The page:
Examining the Effects of Lateralized Carotid Stenosis and Post-Procedural Microembolism on Cognitive Performance and Outcome Evaluations Following Revascularization

  • Ho, Meng-Yang (PI)
  • Chang, Yeu-Jhy (CoPI)
  • Chang, Jill (CoPI)
  • Chang, Tingyu (CoPI)
  • Huang, Kuo Lun (CoPI)
  • Lee, Tsong-Hai (CoPI)
  • Liu, Ho-Ling (CoPI)
  • Wong, Ho Fai (CoPI)
  • Wu, Tai Cheng (CoPI)

Project: National Science and Technology CouncilNational Science and Technology Council Academic Grants

Project Details


Background: Carotid artery stenosis is an important risk factor of ischemic stroke. However, the role of carotid artery stenosis in cognitive deficits remains controversial. In our existing project, we elected a model of timed cognition in an attempt to tackle the limitations of commonly used neuropsychological tests, and to address the relationship between cerebral hypoperfusion and cognitive processing speed. Our preliminary data suggest that the occurrences of procedural-related ischemic lesions and the laterality of carotid stenosis seem to play important roles in moderating the effects of carotid stenosis and carotid angioplasty and stenting (CAS) on cognitive changes. Aims: The general purposes of this proposed project intend to extend the scope our existing project to examine the effects of the patient-related (laterality) and procedure-related (peri-CAS lesions) factors on the relationships between carotid artery stenosis, CAS, and cognitive functions. Methods: A series of studies will be carried out to (a) validate the alternative forms of the tests and test the applicability of these forms; (b) test if the occurrences of peri-CAS lesions can lead to cognitive deficits and impede the beneficial effects of CAS on cognitive functions; (c) to examine the role of unilateral carotid stenosis in moderating the effects on the cognitive changes produced by CAS. The research protocols and data analyses of the studies will be based on between-group or mixed factorial designs. In this 3-year project, thirty volunteers (aged 18-30 years) and 50 older volunteers (aged 50-75 years) will be recruited. They will serve as reference groups for deriving measures of cognitive speed and validating the alternative forms of the tests used in the proposed project. We also intend to recruit 160 participants with different grades of carotid stenosis from a stroke unit. They will be allocated to three different groups: the revascularization group (n = 80), the medication group (n = 40) and the control group (n = 40) based on their severity of stenosis and choice of treatments. All participants will undergo three phases of neuropsychological assessment, baseline (pre-CAS), 1 month, and 6 months after CAS or medications. The revascularization group will undergo diffusion weighted magnetic resonance image (DWI) in 3 phases (pre-CAS, 1 week and 6 months after CAS) for identifying and verifying new peri-CAS lesions. The revascularization group will be divided into two subgroups based on the presence or absence of new ischemic lesions on DWI performed at 1 week after CAS. The testing data accumulated throughout the project will be analyzed by MANOVA or MANCOVA where appropriate. The change scores across each phase will be used to derive reliable change index and/or multiple regression equations based on the medication and control groups. The number of cases falling in the ‘significant change’ range will be calculated and analyzed by 2 tests to examine the group differences (with lesions versus without) according to specific cognitive domains. To address the laterality effects, patients with significant stenosis will be further regrouped based on the side of stenosis and operated carotid (left versus right). Thus, laterality  treatment will be used as independent variables, and the testing data will be analyzed by the same methods described above. Expected outcomes: We expect the presence of peri-CAS lesions may result in cognitive impairments, which may further impede the beneficial effects of CAS on cognitive changes. We also anticipate that the difference in the sidedness of carotid stenosis may reveal different levels of performance on different cognitive domains that are predominantly regulated by the left and right hemisphere, respectively. In addition, depending on which side of CAS is treated, we should expect to see more cognitive improvement in the performance corresponding to the hemispheric functions in effect than that of its counterpart.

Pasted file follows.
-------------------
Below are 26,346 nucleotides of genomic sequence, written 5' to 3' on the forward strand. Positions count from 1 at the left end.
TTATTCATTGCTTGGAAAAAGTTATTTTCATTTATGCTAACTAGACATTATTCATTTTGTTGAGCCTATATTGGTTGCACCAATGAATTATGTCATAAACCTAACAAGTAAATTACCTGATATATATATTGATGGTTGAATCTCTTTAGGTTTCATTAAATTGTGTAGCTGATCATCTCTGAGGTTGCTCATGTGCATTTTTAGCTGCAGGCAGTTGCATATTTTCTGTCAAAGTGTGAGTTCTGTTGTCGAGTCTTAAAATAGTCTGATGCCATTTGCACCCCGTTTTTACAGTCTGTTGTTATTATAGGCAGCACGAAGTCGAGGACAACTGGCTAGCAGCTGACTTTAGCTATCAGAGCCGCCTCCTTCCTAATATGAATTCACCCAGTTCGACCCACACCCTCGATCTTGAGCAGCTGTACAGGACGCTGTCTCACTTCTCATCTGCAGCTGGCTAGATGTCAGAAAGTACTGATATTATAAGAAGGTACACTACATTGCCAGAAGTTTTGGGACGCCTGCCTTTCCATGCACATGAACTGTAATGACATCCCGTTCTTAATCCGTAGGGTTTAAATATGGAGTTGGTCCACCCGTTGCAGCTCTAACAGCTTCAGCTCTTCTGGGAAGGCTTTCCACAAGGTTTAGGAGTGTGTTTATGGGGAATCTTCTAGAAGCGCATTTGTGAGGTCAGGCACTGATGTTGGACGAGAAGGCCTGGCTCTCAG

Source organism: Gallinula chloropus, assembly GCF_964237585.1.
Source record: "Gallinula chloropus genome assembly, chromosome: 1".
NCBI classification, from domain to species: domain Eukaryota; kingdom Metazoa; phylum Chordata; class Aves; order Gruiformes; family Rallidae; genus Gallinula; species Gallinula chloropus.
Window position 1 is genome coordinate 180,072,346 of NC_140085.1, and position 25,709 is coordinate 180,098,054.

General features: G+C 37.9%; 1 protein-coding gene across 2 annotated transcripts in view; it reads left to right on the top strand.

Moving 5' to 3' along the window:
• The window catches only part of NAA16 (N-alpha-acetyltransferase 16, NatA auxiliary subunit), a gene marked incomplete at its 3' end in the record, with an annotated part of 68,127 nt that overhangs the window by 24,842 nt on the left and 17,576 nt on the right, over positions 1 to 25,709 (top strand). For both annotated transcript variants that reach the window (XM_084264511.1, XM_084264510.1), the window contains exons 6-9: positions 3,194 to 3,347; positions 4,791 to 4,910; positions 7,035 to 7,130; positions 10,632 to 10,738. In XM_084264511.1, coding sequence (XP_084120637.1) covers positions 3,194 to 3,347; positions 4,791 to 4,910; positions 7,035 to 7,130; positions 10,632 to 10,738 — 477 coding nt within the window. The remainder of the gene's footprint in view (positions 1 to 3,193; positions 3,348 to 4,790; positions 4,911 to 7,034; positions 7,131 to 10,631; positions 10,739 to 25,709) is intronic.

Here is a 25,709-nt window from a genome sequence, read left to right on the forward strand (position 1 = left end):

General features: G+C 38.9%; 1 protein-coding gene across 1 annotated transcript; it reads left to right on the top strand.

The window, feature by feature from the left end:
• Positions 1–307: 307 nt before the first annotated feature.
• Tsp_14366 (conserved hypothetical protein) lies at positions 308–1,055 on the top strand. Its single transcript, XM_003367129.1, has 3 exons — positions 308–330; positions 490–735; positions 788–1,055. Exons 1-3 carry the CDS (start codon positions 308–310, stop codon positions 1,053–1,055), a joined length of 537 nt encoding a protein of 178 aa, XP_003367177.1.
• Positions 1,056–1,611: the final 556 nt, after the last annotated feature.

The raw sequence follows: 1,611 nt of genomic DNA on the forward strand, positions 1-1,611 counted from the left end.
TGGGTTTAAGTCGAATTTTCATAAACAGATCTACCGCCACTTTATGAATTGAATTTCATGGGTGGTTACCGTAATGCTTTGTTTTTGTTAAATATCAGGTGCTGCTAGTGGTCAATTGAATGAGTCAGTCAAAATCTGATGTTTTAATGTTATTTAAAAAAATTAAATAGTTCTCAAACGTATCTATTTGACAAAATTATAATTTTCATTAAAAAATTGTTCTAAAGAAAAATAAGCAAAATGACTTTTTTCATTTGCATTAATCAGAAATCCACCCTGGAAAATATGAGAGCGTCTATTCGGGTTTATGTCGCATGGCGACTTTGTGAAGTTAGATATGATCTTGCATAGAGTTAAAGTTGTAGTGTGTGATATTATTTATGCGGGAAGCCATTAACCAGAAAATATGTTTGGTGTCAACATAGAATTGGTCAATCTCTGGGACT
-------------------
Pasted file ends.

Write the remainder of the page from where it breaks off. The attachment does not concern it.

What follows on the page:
Project IDs

Project ID:PF10008-0885
External Project ID:NSC100-2410-H182-008-MY2
Effective start/end date01/08/1131/07/12


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